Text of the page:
KAWS, Yorkshire Sculpture Park, Wakefield, review: Hipsters' hero feels likeable but bland

He’s an exceptional designer but there’s no bewilderment or confusion or excitement to these oversized toys

Hannah Duguid
Sunday 28 February 2016 18:18
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'Companion (Resting place)' (2013) by KAWS
'Companion (Resting place)' (2013) by KAWS

A crowd of young hipsters with beards and beanie hats seemed to emerge like zombies from the Yorkshire hills for the arrival of American Pop artist KAWS. His exhibition at the Yorkshire Sculpture Park caused a stir on Instagram with his 425,000 followers clicking the heart to like images of giant sculptures, with Mickey Mouse ears and faces formed from the skull and cross bone design. They’re humanised with slumped expressions of shame or despair, a mutant Mickey sat with his head in his hands.

Instagram feeds showed images of the sculptures as they went up in the late January snowfall; these usually urban creatures spread out through parkland and hills. The gentle, frost-covered, wooden hand of Good Intentions cradles the head of its offspring. The stooped posture of Small Lie, with a long Pinocchio nose and short dungarees, stands in childlike despair against a bright winter sky. On screen they appeared more compelling because in reality they fall rather flat.

Like the mass-produced toys, which KAWS used to design, there’s repetition through this work: the same ears, diagonal crosses for eyes. Some made of wood, which adds a sense of warmth and craft, but they’re all recognisably by KAWS. Like Jeff Koons or Damien Hirst, he’s the artist as brand.

In the Longside Gallery, sculptures vary from Accomplice, a 10-foot pink Bugs Bunny-type being with a white bib, bow and cute cotton ball tail, to Original Fake Companion, which is half skinned: one side grey and white, the other side reveals its human-like innards. It sounds creepy but isn’t, more the sort of thing a biology teacher might use to explain anatomy.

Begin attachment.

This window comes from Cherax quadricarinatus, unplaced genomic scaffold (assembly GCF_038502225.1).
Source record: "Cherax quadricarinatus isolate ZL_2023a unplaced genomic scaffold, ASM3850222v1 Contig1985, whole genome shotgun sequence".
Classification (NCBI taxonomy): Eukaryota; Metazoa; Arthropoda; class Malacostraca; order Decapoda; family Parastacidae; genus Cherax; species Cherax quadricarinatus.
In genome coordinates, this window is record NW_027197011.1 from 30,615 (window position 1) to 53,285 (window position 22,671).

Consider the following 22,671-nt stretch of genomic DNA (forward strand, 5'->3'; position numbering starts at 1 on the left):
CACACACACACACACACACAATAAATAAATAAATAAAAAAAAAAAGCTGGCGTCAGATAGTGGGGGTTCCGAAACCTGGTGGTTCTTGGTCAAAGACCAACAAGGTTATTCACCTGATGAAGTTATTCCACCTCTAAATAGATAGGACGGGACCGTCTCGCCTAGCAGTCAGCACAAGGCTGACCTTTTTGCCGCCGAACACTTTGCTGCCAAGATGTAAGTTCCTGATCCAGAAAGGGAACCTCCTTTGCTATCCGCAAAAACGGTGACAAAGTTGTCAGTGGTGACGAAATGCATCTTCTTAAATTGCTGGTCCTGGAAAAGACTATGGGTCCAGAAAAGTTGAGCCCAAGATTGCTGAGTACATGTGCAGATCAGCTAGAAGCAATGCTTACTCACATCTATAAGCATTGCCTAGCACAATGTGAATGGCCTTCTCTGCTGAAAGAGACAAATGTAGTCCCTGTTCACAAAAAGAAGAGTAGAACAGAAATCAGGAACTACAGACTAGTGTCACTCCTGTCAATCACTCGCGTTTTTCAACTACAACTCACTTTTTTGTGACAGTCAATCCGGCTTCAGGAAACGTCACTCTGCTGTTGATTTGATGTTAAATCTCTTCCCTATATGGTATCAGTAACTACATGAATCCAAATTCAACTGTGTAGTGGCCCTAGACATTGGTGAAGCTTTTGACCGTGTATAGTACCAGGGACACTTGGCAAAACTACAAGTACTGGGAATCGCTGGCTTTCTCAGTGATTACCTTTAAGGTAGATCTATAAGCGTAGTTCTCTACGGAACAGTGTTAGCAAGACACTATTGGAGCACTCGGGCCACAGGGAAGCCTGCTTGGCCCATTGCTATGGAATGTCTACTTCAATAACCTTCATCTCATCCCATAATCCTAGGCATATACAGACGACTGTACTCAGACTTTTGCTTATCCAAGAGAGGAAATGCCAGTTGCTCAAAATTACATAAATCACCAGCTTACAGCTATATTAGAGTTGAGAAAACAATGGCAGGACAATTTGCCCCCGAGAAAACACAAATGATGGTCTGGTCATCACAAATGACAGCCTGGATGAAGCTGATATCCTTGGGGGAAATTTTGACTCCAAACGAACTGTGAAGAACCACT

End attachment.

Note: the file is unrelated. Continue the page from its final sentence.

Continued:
KAWS famously reworks popular icons: here we see Mickey Mouse and the Michelin Man: first in shiny brightest pink, fat rolls made of tyres, he stands with hands on hips and a pair of curved mouse ears. He’s also presented flattened against the wall in grey as a painting.

A series of bright acrylic paintings along the back wall refer to KAWS origins. They’re graffiti on canvas since he began as a street artist, where he found his name as KAWS. Brian Donnelly is his real name. Born in New Jersey in 1974, he now lives in Brooklyn, New York.

This exhibition is a crowd-pleaser, no doubt. KAWS is immensely popular with a global following of fans. He brings in people seduced by the objects themselves, by his graffiti past, and his celebrity connections with Kanye West and Pharrell Williams. Like graffiti, these sculptures are masterful attention grabbers: their scale, the contrast of familiar and strange, the mix of materials and colour.

But I couldn’t get beyond them as a series of oversized toys, which, though endearing at times, have none of the weirdness or intricacy of an artist such as Jeff Koons. He’s an exceptional designer but there’s no bewilderment or confusion or excitement because KAWS feels likeable but bland. A product devoid of complexity that children will love.

To 12 June (01924 832631)

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